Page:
Ariane 5 rocket to launch European cargo craft
BY STEPHEN CLARK
Posted: February 15, 2011
The European Space Agency is gearing up to launch an automated cargo freighter Tuesday for the International Space Station, continuing a wave of resupply missions to the orbiting lab from three continents.
The mission has just an instant to get off the ground, a requirement set by the geometry of the space station's orbit and the ATV's ability to reach the outpost.
The 165-foot-tall rocket rolled from the space center's assembly building to the ELA-3 launching zone Monday.
The Ariane 5 rocket will fly northeast from the Guiana Space Center, jettisoning its powerful solid rocket boosters and accelerating on the thrust of a hydrogen-fueled Vulcain main engine. The rocket's second stage, powered by storable hydrazine fuel, will fire twice to propel the 44,225-pound payload into a circular orbit 161 miles high with an inclination of 51.6 degrees.
It will be the 200th flight of an Ariane rocket, Europe's workhorse launcher for communications satellites and large government payloads. It is the second mission of an ATV, an unmanned resupply vehicle the size of a double-decker bus.
Named for Johannes Kepler, the famous German astronomer and mathematician, the spacecraft carries 5,929 pounds of dry cargo in its pressurized cabin. The ship will also deliver 220 pounds of breathing oxygen and 1,875 pounds of rocket propellant for the space station's Zvezda service module.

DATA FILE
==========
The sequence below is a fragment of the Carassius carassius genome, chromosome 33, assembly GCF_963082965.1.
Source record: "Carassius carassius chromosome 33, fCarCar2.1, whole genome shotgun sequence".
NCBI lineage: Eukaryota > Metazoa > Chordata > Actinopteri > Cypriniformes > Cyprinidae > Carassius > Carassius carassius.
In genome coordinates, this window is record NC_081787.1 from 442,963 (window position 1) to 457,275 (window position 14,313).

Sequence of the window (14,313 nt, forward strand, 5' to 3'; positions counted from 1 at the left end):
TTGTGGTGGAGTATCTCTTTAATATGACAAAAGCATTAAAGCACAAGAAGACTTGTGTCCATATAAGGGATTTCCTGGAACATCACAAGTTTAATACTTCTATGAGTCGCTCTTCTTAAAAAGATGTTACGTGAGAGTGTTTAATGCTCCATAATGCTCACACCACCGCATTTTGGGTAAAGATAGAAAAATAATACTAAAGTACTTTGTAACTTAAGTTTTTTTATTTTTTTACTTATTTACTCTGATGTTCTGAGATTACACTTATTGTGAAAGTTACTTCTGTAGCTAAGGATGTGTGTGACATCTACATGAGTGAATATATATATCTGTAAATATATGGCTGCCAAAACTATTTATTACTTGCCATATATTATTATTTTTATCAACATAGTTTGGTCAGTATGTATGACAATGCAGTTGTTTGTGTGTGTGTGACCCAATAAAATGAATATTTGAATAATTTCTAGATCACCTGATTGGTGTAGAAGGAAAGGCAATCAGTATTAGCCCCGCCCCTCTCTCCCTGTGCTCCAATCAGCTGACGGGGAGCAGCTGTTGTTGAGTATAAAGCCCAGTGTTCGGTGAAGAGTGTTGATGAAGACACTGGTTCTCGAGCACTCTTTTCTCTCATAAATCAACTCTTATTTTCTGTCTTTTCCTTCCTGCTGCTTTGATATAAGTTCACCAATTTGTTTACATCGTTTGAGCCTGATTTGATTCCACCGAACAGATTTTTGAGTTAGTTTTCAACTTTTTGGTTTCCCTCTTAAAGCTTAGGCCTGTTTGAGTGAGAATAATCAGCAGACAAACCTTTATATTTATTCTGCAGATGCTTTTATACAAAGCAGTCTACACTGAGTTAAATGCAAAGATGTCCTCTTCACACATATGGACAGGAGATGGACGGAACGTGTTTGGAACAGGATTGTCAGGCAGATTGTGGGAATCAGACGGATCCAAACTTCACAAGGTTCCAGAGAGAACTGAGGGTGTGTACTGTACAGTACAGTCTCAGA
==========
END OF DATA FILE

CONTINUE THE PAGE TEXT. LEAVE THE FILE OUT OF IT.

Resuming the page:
Technicians also loaded 14,474 pounds of propellant into the ATV's fuel tanks to guide the 33-foot-long to the space station, then raise the lab's orbit by nearly 25 miles this spring as the outpost prepares for life without the space shuttle.
The ATV's cargo load includes gear for NASA. The European Space Agency developed the resupply freighter to help pay for the agency's share of the station's operating costs.
Navigating with GPS satellite data and a futuristic optical laser sensor system, the ship will dock with the station's aft port at 1520 GMT (10:20 a.m. EST) next Thursday. Astronauts and cosmonauts aboard the complex will open its hatch and start unloading crew provisions, supplies and other equipment by hand. The ATV's fuel and oxygen will be transferred through internal plumbing.
Plans call for the ATV to remain at the station until about June 4, but the schedule could change. The ATV is certified to stay at the space station for more than six months in a dormant configuration.
The ATV mission is occurring amid a flurry of visiting spacecraft at the international outpost. Japan's H-2 Transfer Vehicle, similar in size to the ATV, arrived at the space station Jan. 27. A smaller Russian Progress freighter also docked at the complex last month.
The shuttle Discovery will launch Feb. 24, one day after the ATV's docking, to deliver an Italian-built stowage module with more fresh supplies.
Once Discovery arrives at the station, all of the program's existing servicing vehicles will be present at the complex. It will be the first and only time a space shuttle will be docked to the station along with Russian, European and Japanese spacecraft.
During the ATV's eight-day approach profile, the space station crew plans to unlimber the lab's robot arm and move Japan's HTV craft from the Earth-facing port of the Harmony connecting node to the module's upper berthing location.
The move will make room for Discovery, which docks to the forward port of Harmony.